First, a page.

It hasn’t been difficult convincing local elected officials to support these trainings come budget season, according to Garfield County Sheriff Lou Vallario. Investing in officer training and co-responding clinicians can save governments in the long run.

“A dollar spent on training could potentially save us a million dollar lawsuit,” Vallario said.

But with conversations about mental health response happening frequently outside of training sessions too, Knott emphasized that it’s near-impossible to quantify the scope of the effort by dollars spent on training alone.

“We’re always talking about mental health. … It’s always in the forefront,” he said.

The crisis intervention training goes well beyond lectures in a classroom setting, Olson said. Actors stage possible scenarios in real time and behave just as someone in a crisis might.

“The training is long, it rattles your nerves, it makes your eyes well up with tears — it’s just super powerful, and it was amazing,” Olson said. “I haven’t heard anybody go through it who hasn’t been moved, and who didn’t learn an awful lot.”

The controlled environment gives instructors the opportunity to hit pause and check in with participants; a scenario going south might be followed by a prompt to take the situation in a new direction, teaching participants how to adapt and learn from their missteps while they’re still in a space where the stakes are much lower than they are out in the field.

“Sometimes we learn the most when we fail,” Olson said. “It hurts, but when we fail, we understand most specifically what it is we need to do better. Sometimes, when we get it right, that doesn’t leave a long, lasting impression.”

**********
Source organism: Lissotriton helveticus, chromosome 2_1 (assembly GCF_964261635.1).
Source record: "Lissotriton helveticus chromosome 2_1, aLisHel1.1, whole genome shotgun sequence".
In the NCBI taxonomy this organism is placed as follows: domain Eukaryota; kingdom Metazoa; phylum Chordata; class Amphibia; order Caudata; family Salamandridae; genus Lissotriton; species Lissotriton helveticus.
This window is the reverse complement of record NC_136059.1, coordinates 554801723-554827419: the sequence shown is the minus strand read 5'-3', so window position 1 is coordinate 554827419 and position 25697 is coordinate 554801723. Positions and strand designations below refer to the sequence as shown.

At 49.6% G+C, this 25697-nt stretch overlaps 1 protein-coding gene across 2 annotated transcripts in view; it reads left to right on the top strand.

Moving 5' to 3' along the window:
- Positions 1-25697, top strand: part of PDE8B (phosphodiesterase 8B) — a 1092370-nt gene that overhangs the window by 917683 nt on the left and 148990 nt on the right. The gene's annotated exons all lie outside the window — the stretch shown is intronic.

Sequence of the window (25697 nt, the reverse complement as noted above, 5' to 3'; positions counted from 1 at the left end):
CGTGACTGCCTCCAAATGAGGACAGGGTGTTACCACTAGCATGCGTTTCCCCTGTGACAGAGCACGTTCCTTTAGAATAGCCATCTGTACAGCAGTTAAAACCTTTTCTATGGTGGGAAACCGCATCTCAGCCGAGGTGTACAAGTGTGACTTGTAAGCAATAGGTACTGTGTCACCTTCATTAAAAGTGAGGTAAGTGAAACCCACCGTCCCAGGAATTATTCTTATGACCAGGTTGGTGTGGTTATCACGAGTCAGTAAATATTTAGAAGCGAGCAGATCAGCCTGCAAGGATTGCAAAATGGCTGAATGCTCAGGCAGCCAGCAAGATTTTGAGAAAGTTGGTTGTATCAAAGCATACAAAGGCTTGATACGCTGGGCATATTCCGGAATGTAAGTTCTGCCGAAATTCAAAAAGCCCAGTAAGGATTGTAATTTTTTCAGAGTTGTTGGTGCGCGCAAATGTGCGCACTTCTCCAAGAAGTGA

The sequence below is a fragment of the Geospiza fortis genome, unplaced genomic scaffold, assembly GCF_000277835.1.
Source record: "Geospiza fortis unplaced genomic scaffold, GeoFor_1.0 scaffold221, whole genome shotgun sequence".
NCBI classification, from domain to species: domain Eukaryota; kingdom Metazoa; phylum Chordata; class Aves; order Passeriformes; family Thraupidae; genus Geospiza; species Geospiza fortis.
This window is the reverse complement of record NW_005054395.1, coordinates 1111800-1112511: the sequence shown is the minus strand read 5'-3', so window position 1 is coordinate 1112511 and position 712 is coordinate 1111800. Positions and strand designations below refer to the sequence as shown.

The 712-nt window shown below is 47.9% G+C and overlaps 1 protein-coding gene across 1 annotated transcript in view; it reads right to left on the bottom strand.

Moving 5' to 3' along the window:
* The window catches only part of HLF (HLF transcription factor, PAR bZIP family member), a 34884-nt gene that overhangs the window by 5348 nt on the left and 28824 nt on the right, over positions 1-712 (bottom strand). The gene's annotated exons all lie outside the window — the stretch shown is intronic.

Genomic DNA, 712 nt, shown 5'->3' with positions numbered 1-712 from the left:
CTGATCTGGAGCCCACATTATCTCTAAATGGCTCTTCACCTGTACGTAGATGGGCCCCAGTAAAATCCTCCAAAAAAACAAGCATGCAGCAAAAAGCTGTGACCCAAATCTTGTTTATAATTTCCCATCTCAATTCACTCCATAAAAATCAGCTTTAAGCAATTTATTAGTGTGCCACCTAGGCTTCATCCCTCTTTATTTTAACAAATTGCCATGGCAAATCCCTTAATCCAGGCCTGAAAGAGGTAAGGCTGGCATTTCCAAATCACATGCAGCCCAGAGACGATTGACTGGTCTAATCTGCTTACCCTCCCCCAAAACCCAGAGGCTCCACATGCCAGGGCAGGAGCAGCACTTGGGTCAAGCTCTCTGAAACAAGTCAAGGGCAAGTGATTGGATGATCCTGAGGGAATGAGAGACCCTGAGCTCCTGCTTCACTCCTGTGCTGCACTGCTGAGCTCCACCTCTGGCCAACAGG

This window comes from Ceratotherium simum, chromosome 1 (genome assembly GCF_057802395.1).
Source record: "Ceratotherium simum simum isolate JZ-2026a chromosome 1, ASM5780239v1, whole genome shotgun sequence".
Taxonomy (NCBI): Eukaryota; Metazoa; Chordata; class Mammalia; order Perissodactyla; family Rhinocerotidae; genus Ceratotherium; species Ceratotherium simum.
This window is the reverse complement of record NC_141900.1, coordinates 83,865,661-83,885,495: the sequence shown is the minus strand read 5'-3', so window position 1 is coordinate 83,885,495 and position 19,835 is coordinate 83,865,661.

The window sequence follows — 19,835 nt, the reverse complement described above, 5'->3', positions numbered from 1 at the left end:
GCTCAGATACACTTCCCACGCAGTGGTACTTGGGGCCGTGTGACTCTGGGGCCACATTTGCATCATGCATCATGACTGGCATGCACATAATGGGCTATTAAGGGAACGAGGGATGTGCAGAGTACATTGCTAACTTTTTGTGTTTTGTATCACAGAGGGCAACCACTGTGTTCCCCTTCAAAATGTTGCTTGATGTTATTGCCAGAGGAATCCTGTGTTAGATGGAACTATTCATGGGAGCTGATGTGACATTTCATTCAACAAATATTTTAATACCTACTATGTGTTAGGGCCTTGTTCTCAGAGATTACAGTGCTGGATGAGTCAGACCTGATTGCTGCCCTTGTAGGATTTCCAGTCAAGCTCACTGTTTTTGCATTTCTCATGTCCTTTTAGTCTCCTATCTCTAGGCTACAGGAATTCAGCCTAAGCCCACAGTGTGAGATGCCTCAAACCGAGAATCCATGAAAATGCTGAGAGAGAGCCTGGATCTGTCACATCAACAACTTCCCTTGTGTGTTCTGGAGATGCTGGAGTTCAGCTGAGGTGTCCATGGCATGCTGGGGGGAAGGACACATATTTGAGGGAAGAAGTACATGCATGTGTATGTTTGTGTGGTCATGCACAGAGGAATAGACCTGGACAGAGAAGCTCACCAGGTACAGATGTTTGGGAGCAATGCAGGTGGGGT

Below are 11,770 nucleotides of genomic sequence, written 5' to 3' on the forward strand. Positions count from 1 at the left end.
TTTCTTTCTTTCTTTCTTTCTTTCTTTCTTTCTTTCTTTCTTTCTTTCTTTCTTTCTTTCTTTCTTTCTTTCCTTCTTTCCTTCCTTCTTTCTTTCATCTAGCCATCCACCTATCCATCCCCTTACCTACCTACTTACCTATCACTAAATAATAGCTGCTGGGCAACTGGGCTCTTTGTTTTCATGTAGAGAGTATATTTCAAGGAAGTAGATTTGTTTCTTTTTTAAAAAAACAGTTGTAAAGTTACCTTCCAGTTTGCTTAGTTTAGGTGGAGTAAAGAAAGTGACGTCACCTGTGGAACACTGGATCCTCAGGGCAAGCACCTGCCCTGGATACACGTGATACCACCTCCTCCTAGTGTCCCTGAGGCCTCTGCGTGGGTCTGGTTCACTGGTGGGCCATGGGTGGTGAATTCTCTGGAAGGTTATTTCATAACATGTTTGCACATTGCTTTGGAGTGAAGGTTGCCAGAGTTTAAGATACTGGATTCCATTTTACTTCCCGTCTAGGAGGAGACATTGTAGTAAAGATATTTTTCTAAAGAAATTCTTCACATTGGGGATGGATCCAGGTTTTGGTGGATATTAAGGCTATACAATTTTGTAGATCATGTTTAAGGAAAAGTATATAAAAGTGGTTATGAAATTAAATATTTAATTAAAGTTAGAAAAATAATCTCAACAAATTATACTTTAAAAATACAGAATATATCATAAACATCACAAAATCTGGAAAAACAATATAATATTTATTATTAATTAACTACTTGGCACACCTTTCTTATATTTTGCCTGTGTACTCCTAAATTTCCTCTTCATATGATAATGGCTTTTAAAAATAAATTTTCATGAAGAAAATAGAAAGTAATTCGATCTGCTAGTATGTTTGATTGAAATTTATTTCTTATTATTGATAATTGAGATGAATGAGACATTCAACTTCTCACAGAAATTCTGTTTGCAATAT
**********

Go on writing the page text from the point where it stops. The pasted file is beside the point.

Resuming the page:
Collaborating on co-response

Still, training is only one side of the coin. A 40-hour program may be the “gold standard” in ensuring officers are better equipped to handle crisis calls, but it’s hardly an all-encompassing program, nor one that can provide an equivalent to the years professional clinicians and counselors spend earning their qualifications.

“You have to understand that law enforcement officers signed up to be cops, not to be crisis workers,” Vallario said, “and that’s why we rely so heavily on the people that signed up to be crisis workers.”

Hence those co-responder initiatives, which are implemented at agencies throughout the valley to offer mental health resources on the scene and after the call in an effort to better serve people struggling with their mental health.

Funding comes from a variety of sources, including state grants, backing from local municipalities and support for nonprofits who work in tandem with law enforcement.

There is also a community benefit in the outcomes of co-responder programs that can’t be qualified by a dollar amount, officials say.

“If we provide the proper health care for them, and the resources to get them on a different path, … I think that we’re going to have a better community than that old way of the revolving door, arrest, jail, arrest, jail, and never getting anything resolved,” said Kirk Wheatley, the newly hired Aspen Police Department human services officer.

He’s been in law enforcement for nearly two decades and just transitioned to the human services role; he said his own training was an “eye opener” to a way of policing that focused less on arrests and more on understanding.

“I think it’s just continual education,” Wheatley said. “I believe the more that we educate ourselves on the people that we’re really dealing with out there, probably the less calls we will have as a department and the less people will be thrown in jail that … shouldn’t be in jail to begin with.”

These co-response programs are “community policing at its finest,” said Jenny Wood, the director of criminal justice services in Colorado’s Office of Behavioral Health.

She sees three positive outcomes from the growing popularity of such initiatives: “It’s going to increase officer satisfaction, community satisfaction. … and divert people from getting involved with the criminal justice system when they really just need health care.”